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Five Signs You May Have Receding Gums

Gum Recession is the exposure of the roots of teeth caused by a loss of gum tissue and/or retraction of the gingival margin from the crown of the teeth. Gum recession is a common problem in adults over the age of 40, but signs may begin to develop as early as the teenage years.

Sensitive Teeth

A build-up of plaque or tartar can cause the gum to recede down the tooth and can even destroy the bony support of the tooth. Pockets can form in the gum around the tooth, making the area difficult to keep clean and the problem worse. If you notice your teeth becoming more sensitive, it may be time for a check-up.

Tender Gums

Early stage periodontal disease is not often painful and the signs are relatively minor. However, left untreated, the early symptoms can progress and develop into periodontitis. Early stages of gum disease can be seen with minor symptoms like tender gums that include:

  • Red, swollen, or purple gums
  • Gums that feel tender when touched
  • Bleeding gums
  • Persistent breath odor or a foul taste

Long Teeth

When gums recede because of periodontal disease, the teeth have the appearance of being much longer than normal. Not only is this condition a cosmetic concern but it can also affect the good health of your teeth and gums. The end results of this condition can be gum irritation, sensitivity to the surface of the root, bone loss, root caries or even loss of one or more teeth.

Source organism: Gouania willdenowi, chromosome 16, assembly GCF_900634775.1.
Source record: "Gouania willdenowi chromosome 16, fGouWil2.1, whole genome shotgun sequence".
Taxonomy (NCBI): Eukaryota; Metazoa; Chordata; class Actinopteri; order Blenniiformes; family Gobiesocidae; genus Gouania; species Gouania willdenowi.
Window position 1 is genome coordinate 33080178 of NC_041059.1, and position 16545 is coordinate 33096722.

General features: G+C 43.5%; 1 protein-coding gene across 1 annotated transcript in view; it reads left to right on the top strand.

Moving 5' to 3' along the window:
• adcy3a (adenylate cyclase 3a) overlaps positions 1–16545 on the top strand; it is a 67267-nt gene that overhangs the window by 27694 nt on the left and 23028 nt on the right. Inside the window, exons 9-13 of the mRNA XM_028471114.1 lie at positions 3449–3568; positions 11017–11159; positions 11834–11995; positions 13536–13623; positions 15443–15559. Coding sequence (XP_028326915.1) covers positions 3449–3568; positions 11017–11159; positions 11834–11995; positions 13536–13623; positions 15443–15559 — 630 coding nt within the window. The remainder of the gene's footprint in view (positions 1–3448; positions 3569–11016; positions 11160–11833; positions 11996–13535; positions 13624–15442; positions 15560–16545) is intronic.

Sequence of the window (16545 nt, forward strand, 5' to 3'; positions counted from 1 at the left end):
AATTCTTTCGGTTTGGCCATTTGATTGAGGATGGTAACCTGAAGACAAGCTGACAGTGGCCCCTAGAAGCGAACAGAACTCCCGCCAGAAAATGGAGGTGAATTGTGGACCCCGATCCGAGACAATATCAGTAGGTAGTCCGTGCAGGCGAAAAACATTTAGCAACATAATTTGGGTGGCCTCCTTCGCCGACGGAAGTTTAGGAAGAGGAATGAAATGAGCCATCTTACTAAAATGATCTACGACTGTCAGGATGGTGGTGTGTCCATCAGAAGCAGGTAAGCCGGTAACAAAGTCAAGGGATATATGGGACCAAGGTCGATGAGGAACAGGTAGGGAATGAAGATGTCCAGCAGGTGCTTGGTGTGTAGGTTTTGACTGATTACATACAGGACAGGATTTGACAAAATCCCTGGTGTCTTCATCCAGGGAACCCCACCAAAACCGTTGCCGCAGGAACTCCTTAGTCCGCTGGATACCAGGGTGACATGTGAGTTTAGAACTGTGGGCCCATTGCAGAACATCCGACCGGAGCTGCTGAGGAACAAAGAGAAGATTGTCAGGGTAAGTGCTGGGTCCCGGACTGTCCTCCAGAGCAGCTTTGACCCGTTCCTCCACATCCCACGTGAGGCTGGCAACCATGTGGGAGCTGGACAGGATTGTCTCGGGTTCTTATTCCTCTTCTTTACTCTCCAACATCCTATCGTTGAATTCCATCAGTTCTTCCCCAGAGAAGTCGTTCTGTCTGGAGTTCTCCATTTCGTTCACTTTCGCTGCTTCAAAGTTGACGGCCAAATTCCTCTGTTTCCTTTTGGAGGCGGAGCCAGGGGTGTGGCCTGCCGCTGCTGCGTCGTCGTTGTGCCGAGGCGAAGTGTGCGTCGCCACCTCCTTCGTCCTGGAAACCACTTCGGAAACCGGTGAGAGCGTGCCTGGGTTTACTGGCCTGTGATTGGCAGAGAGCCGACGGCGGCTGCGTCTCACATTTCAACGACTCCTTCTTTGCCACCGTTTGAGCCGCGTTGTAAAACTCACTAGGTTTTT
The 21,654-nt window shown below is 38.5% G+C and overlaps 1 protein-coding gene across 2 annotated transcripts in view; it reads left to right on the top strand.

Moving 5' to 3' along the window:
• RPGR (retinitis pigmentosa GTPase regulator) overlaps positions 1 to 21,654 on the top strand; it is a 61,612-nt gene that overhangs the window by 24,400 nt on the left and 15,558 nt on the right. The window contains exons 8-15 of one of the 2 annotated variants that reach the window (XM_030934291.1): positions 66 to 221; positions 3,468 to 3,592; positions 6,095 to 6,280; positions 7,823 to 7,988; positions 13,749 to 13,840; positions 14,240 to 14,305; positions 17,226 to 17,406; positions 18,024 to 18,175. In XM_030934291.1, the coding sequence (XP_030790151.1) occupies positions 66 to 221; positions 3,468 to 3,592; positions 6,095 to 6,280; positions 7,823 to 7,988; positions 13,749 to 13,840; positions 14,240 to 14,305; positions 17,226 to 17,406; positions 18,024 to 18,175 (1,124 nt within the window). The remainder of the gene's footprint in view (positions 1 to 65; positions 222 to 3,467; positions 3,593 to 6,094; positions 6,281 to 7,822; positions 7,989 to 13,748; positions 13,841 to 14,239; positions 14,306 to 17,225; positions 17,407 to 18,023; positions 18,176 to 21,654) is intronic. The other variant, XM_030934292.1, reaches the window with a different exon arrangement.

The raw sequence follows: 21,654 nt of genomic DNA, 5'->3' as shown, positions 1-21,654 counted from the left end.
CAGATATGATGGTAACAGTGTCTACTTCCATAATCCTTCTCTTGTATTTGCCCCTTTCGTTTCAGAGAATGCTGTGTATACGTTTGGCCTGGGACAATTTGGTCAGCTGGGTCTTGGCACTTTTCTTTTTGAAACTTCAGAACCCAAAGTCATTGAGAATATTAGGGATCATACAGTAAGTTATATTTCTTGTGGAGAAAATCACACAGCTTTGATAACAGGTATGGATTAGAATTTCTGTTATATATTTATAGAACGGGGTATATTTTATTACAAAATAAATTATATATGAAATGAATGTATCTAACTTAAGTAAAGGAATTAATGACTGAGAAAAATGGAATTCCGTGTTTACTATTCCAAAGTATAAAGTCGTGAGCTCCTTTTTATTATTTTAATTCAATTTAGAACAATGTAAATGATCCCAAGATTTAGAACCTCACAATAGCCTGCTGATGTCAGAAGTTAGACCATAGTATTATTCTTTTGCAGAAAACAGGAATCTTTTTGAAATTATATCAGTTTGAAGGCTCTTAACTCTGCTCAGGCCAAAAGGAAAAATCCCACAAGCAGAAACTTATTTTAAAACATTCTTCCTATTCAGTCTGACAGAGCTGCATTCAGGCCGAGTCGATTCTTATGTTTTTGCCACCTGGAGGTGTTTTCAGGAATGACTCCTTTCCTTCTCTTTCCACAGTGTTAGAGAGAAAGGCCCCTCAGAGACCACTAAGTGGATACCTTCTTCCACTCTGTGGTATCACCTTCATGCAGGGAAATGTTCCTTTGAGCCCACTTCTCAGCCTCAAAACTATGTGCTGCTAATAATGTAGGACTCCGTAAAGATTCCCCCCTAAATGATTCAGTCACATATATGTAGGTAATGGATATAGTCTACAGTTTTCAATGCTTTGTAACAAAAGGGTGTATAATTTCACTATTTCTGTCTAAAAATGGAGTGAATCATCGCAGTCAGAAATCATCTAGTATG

Exposed Roots

Exposed roots can be extremely sensitive and uncomfortable. They can be a sign of periodontal disease or can be attributed to brushing too aggressively with hard toothbrushes. Only soft or extra-soft bristles should be used when brushing your gums and it’s important to be gentle while doing so.

Loose teeth

Loose teeth are caused by the presence of bacteria and periodontal disease under the gums around the teeth. As the disease worsens, the gum pockets deepen due to loss of attachment structure. The bacteria from gingivitis and gum disease cause the body to destroy bone and gum tissue around the teeth, which are meant to hold the teeth in place.

Gum disease can be very serious. As plaque and bacteria invade the area around the teeth, it destroys the attachment between the teeth and the surrounding support structures. Once gum disease becomes active and remains untreated, teeth become mobile. If mobility is severe enough it ultimately results in loss of teeth.

Contact us for more information regarding receding gums and gum grafting.

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